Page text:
Referred to in 1842 as “the gold and glory of the Falklands”, tussac grass (or just ‘tussac’) is a plant with a turbulent history. Found only in the Falkland Islands and nearby islands in the Southern Atlantic, this coastal grass is an invaluable livestock feed for local farmers as well as a habitat and food source for numerous birds and other species. Using a combination of historical documents and local interviews, we set out to better understand the dramatic decline of tussac in the Falklands, capturing accounts of its discovery, exploitation, and current stage of renewal.
The Falklands is a small, treeless island group located a few hundred kilometers off the coast of South America. It is a British Overseas Territory with a population of only a few thousand people, several hundred of whom live in the countryside and raise sheep on vast pastures. Once visited by Charles Darwin and many other explorers surveying the wildlife and geography of the islands, the Falklands eventually became known as a wool producer. Two centuries of grazing by sheep and other livestock have left significant environmental impacts, not the least of which is the near elimination of tussac.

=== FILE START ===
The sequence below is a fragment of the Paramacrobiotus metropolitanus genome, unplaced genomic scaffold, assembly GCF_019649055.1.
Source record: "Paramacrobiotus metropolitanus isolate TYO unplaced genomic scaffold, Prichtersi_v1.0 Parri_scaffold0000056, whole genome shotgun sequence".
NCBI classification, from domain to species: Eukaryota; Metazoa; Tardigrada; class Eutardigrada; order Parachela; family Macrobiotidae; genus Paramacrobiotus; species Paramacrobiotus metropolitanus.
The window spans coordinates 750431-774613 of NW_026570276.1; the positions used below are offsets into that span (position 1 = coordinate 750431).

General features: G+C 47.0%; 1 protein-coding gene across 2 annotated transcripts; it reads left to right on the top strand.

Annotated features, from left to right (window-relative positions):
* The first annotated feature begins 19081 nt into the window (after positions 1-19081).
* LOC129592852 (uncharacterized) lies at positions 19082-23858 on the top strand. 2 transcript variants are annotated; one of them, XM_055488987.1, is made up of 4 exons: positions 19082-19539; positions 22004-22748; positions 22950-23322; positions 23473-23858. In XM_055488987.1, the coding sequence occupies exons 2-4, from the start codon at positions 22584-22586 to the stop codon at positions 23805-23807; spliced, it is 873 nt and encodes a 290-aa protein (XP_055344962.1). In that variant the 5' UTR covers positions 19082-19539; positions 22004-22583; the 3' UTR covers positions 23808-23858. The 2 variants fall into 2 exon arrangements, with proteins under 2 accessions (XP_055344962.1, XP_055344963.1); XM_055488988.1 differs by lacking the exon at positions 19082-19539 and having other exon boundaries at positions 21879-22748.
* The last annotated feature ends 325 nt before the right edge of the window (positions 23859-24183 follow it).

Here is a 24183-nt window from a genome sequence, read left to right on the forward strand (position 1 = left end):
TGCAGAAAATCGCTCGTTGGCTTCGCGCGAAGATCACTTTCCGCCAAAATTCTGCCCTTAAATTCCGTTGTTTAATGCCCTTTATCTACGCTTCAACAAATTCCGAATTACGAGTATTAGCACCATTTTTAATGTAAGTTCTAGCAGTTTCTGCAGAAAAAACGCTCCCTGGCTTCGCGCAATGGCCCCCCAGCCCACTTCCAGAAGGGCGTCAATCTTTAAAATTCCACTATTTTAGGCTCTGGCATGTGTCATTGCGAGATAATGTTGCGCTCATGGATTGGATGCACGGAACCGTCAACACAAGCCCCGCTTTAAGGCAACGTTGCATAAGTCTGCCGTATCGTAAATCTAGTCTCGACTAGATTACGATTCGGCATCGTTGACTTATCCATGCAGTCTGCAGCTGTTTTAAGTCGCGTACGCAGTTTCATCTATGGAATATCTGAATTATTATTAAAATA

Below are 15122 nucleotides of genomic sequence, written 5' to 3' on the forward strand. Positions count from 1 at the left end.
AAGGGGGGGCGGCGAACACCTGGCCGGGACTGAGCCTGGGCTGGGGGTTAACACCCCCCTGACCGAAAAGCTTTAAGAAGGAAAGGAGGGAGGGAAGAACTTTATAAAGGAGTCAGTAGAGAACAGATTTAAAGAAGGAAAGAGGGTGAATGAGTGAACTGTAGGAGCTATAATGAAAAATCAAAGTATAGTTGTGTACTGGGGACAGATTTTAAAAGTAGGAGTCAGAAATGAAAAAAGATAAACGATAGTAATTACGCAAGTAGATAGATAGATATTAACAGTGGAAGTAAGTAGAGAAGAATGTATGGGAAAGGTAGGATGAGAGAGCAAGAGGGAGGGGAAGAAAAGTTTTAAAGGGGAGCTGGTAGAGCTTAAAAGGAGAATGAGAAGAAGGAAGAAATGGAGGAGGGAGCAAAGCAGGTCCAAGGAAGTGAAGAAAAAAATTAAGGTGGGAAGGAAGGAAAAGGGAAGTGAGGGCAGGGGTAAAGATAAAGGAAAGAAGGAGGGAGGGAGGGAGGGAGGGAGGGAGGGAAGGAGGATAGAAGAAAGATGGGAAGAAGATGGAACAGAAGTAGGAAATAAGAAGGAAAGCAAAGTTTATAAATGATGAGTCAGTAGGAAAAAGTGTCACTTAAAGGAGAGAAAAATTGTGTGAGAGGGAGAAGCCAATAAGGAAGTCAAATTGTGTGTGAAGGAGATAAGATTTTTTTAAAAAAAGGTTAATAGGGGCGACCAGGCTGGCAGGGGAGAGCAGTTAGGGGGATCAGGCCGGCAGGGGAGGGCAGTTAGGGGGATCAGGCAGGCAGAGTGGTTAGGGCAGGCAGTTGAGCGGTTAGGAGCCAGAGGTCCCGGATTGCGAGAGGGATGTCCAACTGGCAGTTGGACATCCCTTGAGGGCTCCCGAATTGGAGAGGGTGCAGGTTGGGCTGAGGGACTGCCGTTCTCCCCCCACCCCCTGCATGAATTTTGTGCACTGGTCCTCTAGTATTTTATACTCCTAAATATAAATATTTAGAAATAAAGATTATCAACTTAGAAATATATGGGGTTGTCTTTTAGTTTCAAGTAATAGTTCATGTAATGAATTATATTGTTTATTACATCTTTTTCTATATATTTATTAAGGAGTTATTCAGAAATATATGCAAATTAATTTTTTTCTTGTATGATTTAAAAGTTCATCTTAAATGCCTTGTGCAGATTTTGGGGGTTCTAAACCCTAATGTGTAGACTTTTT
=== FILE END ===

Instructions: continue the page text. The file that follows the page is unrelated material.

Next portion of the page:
Tussac once ringed the coasts of these islands, and now farmers and conservationists are working together to revive this important plant. Current efforts underway include the designation of nature reserves, campaigns for tussac seed collecting and planting, and the rise of sustainable grazing practices. Reserve designations for small islands that remain rich in tussac are necessary for securing the tussac grass communities that remain. For areas where tussac has been eliminated, planting projects have been organized to help re-establish this plant community. Finally, to ensure the ongoing sustainability of both remaining and renewed tussac grass, there has been a move toward rotational grazing practices that help to ensure any use of tussac as livestock feed is sustainable. As the production of wool remains synonymous with farming in the Falklands, a continued shift is needed toward practices that help farmers work with the natural environment in which they live.